People's Action Party (PAP) organising secretary Ng Eng Hen (photo) fielded questions from reporters before greeting residents at Bishan MRT station yesterday morning.
Dr Ng leads the PAP's Bishan-Toa Payoh GRC team against a Singapore People's Party team.
ON HOW SINGAPOREANS KNOW WHETHER THEY CAN TRUST THE PAP TO HAVE SAFEGUARDS, AND CONTINUE TO BE EFFECTIVE AT GOVERNING
"Vote for the person whom you trust, who has a track record - looking at what that person you trusted in the last term has delivered.
Over the last 50 years, has the PAP served you faithfully? Have we abused our authority? Have we ensured that what we promised, we deliver? Have we been accountable?
There will always be problems, but have we owned up to the problems, have we tried to fix them? That should be the standard not only for the PAP, but for all parties."
ON COMMENTS BY OPPOSITION PARTIES, INCLUDING THE SINGAPORE DEMOCRATIC PARTY, THAT THEY WILL WORK WITH THE PAP ON POLICIES IF THEY ARE VOTED INTO PARLIAMENT
"This is just standard fare for general elections. Political parties of all stripes and colours will say that during elections.
The question is, can they add (to policies)? Can they take care of your town for the next five years, and take care of you? Can they form the government?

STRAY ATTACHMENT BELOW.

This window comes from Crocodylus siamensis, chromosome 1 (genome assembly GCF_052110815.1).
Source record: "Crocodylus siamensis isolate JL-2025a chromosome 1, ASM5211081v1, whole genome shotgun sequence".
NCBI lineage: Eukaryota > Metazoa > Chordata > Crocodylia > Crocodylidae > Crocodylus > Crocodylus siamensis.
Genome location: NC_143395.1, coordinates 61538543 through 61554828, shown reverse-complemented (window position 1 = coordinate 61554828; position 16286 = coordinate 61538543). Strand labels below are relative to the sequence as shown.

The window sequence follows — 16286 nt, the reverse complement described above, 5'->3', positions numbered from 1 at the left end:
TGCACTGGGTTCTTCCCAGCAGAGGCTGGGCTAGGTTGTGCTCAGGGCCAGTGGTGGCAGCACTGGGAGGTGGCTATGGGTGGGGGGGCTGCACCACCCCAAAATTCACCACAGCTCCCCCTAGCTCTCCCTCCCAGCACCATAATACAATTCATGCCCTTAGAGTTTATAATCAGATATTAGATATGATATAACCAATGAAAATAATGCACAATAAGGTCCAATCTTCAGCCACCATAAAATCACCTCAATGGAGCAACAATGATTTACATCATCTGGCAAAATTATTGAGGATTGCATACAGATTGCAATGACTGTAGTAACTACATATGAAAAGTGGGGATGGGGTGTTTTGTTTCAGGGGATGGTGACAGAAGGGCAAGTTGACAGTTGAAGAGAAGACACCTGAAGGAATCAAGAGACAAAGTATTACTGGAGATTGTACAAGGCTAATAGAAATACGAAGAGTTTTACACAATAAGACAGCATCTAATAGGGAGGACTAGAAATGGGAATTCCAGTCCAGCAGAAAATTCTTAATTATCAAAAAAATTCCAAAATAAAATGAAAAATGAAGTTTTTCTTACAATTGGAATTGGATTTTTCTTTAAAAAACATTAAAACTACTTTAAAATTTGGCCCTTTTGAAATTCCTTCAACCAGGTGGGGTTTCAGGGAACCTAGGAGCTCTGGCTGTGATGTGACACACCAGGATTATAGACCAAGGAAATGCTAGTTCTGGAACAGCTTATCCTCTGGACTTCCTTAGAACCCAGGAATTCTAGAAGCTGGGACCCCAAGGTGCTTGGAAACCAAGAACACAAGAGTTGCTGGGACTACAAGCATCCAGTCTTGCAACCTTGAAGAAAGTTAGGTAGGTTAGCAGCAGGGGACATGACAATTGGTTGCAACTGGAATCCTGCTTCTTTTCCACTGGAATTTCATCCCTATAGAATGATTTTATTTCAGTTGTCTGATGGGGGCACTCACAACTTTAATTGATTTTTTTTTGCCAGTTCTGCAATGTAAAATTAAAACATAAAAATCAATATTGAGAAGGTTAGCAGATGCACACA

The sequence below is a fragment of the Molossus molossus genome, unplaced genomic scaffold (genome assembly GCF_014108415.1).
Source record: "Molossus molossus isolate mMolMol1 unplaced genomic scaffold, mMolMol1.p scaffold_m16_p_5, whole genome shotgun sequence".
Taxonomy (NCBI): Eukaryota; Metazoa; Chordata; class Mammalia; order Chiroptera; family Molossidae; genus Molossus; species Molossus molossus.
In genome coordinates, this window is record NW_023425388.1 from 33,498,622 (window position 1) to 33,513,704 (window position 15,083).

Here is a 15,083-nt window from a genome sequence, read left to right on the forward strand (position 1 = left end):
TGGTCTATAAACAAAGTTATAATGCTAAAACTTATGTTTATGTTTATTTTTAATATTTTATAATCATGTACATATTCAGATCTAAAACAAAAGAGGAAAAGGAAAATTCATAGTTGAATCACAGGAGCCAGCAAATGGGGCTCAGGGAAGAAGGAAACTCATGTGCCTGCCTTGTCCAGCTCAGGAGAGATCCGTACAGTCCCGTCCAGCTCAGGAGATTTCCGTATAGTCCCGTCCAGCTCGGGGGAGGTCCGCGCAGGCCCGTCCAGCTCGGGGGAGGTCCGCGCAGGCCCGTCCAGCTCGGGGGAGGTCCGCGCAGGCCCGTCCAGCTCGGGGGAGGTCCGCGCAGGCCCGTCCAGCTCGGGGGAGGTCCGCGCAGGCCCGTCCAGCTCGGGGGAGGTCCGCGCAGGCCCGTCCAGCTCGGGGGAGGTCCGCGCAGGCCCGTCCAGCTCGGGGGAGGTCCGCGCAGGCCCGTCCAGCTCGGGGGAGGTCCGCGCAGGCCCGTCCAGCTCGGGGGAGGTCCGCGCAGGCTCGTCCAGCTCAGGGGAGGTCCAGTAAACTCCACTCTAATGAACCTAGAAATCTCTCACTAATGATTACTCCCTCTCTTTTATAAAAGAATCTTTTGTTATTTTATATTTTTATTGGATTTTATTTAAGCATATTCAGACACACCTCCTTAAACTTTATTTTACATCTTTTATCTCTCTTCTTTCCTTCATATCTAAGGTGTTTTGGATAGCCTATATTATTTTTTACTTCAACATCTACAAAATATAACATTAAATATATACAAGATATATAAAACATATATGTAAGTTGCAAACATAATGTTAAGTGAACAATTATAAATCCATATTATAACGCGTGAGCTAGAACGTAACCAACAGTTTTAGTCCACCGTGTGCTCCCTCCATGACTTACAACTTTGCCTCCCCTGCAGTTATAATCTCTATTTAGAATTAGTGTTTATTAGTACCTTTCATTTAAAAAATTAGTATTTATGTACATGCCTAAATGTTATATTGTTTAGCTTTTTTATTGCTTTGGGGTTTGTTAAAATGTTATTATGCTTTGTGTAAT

No political party is out just to remain as they are.
They are there to try to form the next government.
This is a process which will continue. If Singaporeans feel the PAP Government has been working for them, improving their lives, we ask them to continue to trust us.
And we will deliver what we said, as we always have."
ON COMMENTS BY OPPOSITION PARTIES, INCLUDING THE NATIONAL SOLIDARITY PARTY, THAT BEING AN MP IS NOT ONLY ABOUT MANAGING A TOWN
"Residents will feel very upset about that because they are basically saying, 'You can go and speak for me but when I have a problem, ask somebody else'.
This is the same line that other parties are using. 'Vote for me and let the Government work.' It doesn't work that way.
You have to take care of your residents' needs, and if you don't know the problems of your residents, how can you speak for them?"